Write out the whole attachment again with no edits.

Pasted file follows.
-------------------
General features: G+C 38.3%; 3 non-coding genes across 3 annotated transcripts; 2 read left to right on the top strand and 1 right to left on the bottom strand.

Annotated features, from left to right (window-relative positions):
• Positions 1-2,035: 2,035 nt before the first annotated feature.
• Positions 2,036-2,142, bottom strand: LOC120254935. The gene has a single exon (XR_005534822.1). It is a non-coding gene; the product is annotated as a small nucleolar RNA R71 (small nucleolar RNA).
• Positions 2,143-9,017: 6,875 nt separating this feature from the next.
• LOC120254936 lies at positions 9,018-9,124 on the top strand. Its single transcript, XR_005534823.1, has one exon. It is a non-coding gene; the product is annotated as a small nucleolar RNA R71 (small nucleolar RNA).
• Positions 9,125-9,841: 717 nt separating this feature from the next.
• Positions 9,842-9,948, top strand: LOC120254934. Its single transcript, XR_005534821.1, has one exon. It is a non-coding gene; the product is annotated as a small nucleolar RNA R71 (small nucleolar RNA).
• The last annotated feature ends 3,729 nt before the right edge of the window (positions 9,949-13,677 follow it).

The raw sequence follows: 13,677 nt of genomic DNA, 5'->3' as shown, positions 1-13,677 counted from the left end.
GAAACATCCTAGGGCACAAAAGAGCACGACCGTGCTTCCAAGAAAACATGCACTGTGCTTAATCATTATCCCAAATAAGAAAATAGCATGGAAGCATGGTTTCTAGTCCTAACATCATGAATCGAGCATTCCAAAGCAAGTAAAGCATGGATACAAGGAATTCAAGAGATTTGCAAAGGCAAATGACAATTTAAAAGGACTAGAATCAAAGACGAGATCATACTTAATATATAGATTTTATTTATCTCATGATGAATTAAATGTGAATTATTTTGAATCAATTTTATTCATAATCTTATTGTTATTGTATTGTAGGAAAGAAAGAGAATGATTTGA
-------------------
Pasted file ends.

General features: G+C 38.3%; 3 non-coding genes across 3 annotated transcripts; 2 read left to right on the top strand and 1 right to left on the bottom strand.

Annotated features, from left to right (window-relative positions):
• Positions 1-2,035: 2,035 nt before the first annotated feature.
• Positions 2,036-2,142, bottom strand: LOC120254935. The gene has a single exon (XR_005534822.1). It is a non-coding gene; the product is annotated as a small nucleolar RNA R71 (small nucleolar RNA).
• Positions 2,143-9,017: 6,875 nt separating this feature from the next.
• LOC120254936 lies at positions 9,018-9,124 on the top strand. Its single transcript, XR_005534823.1, has one exon. It is a non-coding gene; the product is annotated as a small nucleolar RNA R71 (small nucleolar RNA).
• Positions 9,125-9,841: 717 nt separating this feature from the next.
• Positions 9,842-9,948, top strand: LOC120254934. Its single transcript, XR_005534821.1, has one exon. It is a non-coding gene; the product is annotated as a small nucleolar RNA R71 (small nucleolar RNA).
• The last annotated feature ends 3,729 nt before the right edge of the window (positions 9,949-13,677 follow it).

The raw sequence follows: 13,677 nt of genomic DNA, 5'->3' as shown, positions 1-13,677 counted from the left end.
GAAACATCCTAGGGCACAAAAGAGCACGACCGTGCTTCCAAGAAAACATGCACTGTGCTTAATCATTATCCCAAATAAGAAAATAGCATGGAAGCATGGTTTCTAGTCCTAACATCATGAATCGAGCATTCCAAAGCAAGTAAAGCATGGATACAAGGAATTCAAGAGATTTGCAAAGGCAAATGACAATTTAAAAGGACTAGAATCAAAGACGAGATCATACTTAATATATAGATTTTATTTATCTCATGATGAATTAAATGTGAATTATTTTGAATCAATTTTATTCATAATCTTATTGTTATTGTATTGTAGGAAAGAAAGAGAATGATTTGA